Female Undies and Integrated Delivery Systems: The DMCB Examines the Relationship
Posted Apr 20 2009 11:48pm
In one of its earliest posts, the Disease Management Care Blog questioned all the fawning over integrated delivery systems (IDS’). Yet, much like the female undies at a Tom Jones concert, accolades continue to be hurled at the notion that vertical integration has useful lessons for healthcare reform.
That was on ample display at the recent World Health Care Congress, where multiple speakers used minor variations of the same canned theme over and over and over. So, as a public service, the DMCB took notes and is happy to provide future national conference speakers with this handy template, suitable for index cards, teleprompters and jumbotrons everywhere.....
As (pick one)....
a) Chief Executive Officer, b) academic with scant face-to-face patient time, c) someone who slept in a Holiday Inn last night,
I can confidently state that the association between integration and quality is (pick one).....
a) a no brainer, b) taken for granted, c) stated so often by me that I’ve come to believe it.
Y’know, when persons see a doctor, there is a 50-50 chance they’ll (pick one)
a) get evidence-based care, b) result in a physician actually getting paid, c) obtain a referral to an expensive specialist who actually likes to see patients.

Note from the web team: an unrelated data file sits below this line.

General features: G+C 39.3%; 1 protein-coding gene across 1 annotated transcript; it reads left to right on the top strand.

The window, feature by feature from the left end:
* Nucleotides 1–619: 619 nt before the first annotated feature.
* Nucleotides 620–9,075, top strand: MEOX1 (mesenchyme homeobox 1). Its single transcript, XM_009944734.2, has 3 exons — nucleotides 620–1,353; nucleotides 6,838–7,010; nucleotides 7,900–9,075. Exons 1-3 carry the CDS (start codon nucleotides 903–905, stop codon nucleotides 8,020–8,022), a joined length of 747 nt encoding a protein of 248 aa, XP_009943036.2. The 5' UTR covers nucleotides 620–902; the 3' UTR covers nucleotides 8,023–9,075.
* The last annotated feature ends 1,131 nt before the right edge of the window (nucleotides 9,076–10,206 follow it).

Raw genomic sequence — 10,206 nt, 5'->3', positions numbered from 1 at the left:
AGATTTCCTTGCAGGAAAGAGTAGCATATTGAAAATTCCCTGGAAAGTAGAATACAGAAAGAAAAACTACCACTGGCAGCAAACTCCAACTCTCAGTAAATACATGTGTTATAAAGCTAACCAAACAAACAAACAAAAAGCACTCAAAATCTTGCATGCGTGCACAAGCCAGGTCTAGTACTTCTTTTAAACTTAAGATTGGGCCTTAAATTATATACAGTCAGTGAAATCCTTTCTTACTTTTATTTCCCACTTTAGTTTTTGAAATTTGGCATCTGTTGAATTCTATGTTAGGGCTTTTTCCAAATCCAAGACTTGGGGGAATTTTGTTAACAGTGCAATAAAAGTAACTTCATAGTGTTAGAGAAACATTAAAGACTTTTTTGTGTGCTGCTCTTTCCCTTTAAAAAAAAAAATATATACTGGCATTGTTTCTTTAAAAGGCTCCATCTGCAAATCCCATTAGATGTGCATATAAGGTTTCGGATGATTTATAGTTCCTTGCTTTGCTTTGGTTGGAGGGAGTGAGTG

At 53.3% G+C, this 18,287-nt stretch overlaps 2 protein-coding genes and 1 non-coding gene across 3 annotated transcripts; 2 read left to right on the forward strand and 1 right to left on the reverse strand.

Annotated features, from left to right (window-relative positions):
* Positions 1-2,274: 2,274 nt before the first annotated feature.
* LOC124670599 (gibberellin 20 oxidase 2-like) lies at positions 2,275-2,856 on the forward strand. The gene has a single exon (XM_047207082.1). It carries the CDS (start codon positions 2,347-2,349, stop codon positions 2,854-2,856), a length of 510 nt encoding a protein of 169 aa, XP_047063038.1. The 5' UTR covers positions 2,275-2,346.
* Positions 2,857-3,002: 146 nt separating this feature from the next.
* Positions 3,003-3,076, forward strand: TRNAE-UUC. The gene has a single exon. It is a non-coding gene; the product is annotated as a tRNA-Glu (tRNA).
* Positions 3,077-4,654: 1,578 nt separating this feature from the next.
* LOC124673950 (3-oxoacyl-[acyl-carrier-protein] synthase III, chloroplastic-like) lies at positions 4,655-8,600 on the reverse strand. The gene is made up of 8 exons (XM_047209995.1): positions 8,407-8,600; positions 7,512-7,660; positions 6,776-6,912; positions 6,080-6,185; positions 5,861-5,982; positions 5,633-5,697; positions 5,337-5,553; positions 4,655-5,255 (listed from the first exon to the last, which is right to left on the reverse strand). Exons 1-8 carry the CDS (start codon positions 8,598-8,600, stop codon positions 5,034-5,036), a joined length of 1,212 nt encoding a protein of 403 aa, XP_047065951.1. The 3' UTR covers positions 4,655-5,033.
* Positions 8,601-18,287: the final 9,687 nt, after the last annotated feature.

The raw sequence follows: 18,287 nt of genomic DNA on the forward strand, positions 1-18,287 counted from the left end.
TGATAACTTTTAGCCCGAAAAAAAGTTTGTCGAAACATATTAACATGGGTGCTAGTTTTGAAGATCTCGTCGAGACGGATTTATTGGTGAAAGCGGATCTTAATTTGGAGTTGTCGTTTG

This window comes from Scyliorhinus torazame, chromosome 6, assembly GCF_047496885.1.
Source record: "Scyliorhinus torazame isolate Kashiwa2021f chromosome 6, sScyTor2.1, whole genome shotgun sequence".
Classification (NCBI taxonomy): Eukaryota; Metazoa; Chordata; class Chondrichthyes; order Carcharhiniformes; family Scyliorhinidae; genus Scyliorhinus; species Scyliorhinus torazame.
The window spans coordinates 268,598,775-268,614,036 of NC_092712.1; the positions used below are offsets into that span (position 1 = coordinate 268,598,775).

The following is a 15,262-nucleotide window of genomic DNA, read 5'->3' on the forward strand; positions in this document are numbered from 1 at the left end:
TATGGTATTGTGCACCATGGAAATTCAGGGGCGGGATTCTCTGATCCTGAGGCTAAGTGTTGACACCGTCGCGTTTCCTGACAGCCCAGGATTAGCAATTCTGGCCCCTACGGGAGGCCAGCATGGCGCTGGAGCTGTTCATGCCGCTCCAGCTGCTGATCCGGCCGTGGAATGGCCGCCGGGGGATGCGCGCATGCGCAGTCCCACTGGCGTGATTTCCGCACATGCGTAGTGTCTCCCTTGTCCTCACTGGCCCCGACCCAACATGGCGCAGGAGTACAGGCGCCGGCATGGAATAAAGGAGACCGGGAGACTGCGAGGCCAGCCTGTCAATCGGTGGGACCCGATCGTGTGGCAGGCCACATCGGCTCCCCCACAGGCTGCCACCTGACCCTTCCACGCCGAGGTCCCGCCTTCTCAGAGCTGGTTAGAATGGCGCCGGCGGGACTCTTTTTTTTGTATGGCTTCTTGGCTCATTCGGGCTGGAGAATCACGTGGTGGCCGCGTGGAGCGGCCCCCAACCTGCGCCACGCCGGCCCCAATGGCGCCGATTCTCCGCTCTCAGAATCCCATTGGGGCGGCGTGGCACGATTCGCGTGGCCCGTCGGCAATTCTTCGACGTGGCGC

That’s why as someone who (pick one)
a) is paid far more in a year than many of you will see in a lifetime, b) really REALLY wants a job in the Obama Administration, c) is wearing a pricy pair of boxers,
my (pick one)
a) evident reasoning, b) insufferable arrogance, c) taking others’ word for it
has led me to (pick one)
a) commend, b) pitch, c) worry if I can get a flight back home earlier, so I’ll repeat that
integrated delivery systems are the best hope for (pick one)
a) high quality low cost healthcare reform, b) me getting to speak at other conferences, c) getting mentioned in the Disease Management Care Blog.
Thankfully, there are a few contrarian souls out there. The DMCB really likes this piece written by Francois de Brantes and Lawton Burns over at the erudite Health Affairs Blog. Noting that the right kind of payment reform should drive the organization of health care systems, he argues that intelligently designed payments for ‘ episodes of care’ will lead to coordination by non-physicians, physician-specific cost accounting, teaming, clinical leadership promoting cost effectiveness, supply chain management, continuous quality improvement and better, smarter billing. None of these are the exclusive province of IDS’ and all are possible in other healthcare settings.
Two other points to keep in mind:
1) Many health care policy experts constantly salute the lower-cost and higher-quality countries in Europe as source of healthcare insight for the United States. Note that they do it without IDS’.
2) The difference between ‘integration’ and ‘consolidation’ may ultimately be only cosmetic. The former suggests there is coordination of care, while the latter portends a local monopoly.